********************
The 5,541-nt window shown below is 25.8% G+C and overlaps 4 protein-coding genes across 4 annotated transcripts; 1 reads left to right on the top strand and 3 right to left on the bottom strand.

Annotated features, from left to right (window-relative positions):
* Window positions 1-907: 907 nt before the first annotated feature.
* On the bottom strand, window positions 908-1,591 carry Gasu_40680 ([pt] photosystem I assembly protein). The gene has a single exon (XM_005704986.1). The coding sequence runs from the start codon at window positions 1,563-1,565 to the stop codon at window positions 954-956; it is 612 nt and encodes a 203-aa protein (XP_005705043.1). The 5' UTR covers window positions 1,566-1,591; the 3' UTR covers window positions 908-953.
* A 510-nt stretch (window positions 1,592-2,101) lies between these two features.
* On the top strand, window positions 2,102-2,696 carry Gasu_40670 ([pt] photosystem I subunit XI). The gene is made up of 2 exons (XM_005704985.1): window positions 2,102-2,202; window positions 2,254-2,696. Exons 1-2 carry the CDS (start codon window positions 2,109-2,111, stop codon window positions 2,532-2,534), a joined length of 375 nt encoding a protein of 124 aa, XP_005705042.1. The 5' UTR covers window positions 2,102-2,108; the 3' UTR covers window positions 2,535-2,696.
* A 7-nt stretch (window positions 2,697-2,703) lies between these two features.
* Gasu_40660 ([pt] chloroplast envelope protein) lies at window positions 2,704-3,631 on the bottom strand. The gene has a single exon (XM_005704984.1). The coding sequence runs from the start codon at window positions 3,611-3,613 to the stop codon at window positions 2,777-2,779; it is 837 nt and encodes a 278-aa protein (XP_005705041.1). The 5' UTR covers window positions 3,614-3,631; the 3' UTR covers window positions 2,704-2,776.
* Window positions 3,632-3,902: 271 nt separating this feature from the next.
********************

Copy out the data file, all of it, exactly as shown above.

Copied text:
The 5,541-nt window shown below is 25.8% G+C and overlaps 4 protein-coding genes across 4 annotated transcripts; 1 reads left to right on the top strand and 3 right to left on the bottom strand.

Annotated features, from left to right (window-relative positions):
* Window positions 1-907: 907 nt before the first annotated feature.
* On the bottom strand, window positions 908-1,591 carry Gasu_40680 ([pt] photosystem I assembly protein). The gene has a single exon (XM_005704986.1). The coding sequence runs from the start codon at window positions 1,563-1,565 to the stop codon at window positions 954-956; it is 612 nt and encodes a 203-aa protein (XP_005705043.1). The 5' UTR covers window positions 1,566-1,591; the 3' UTR covers window positions 908-953.
* A 510-nt stretch (window positions 1,592-2,101) lies between these two features.
* On the top strand, window positions 2,102-2,696 carry Gasu_40670 ([pt] photosystem I subunit XI). The gene is made up of 2 exons (XM_005704985.1): window positions 2,102-2,202; window positions 2,254-2,696. Exons 1-2 carry the CDS (start codon window positions 2,109-2,111, stop codon window positions 2,532-2,534), a joined length of 375 nt encoding a protein of 124 aa, XP_005705042.1. The 5' UTR covers window positions 2,102-2,108; the 3' UTR covers window positions 2,535-2,696.
* A 7-nt stretch (window positions 2,697-2,703) lies between these two features.
* Gasu_40660 ([pt] chloroplast envelope protein) lies at window positions 2,704-3,631 on the bottom strand. The gene has a single exon (XM_005704984.1). The coding sequence runs from the start codon at window positions 3,611-3,613 to the stop codon at window positions 2,777-2,779; it is 837 nt and encodes a 278-aa protein (XP_005705041.1). The 5' UTR covers window positions 3,614-3,631; the 3' UTR covers window positions 2,704-2,776.
* Window positions 3,632-3,902: 271 nt separating this feature from the next.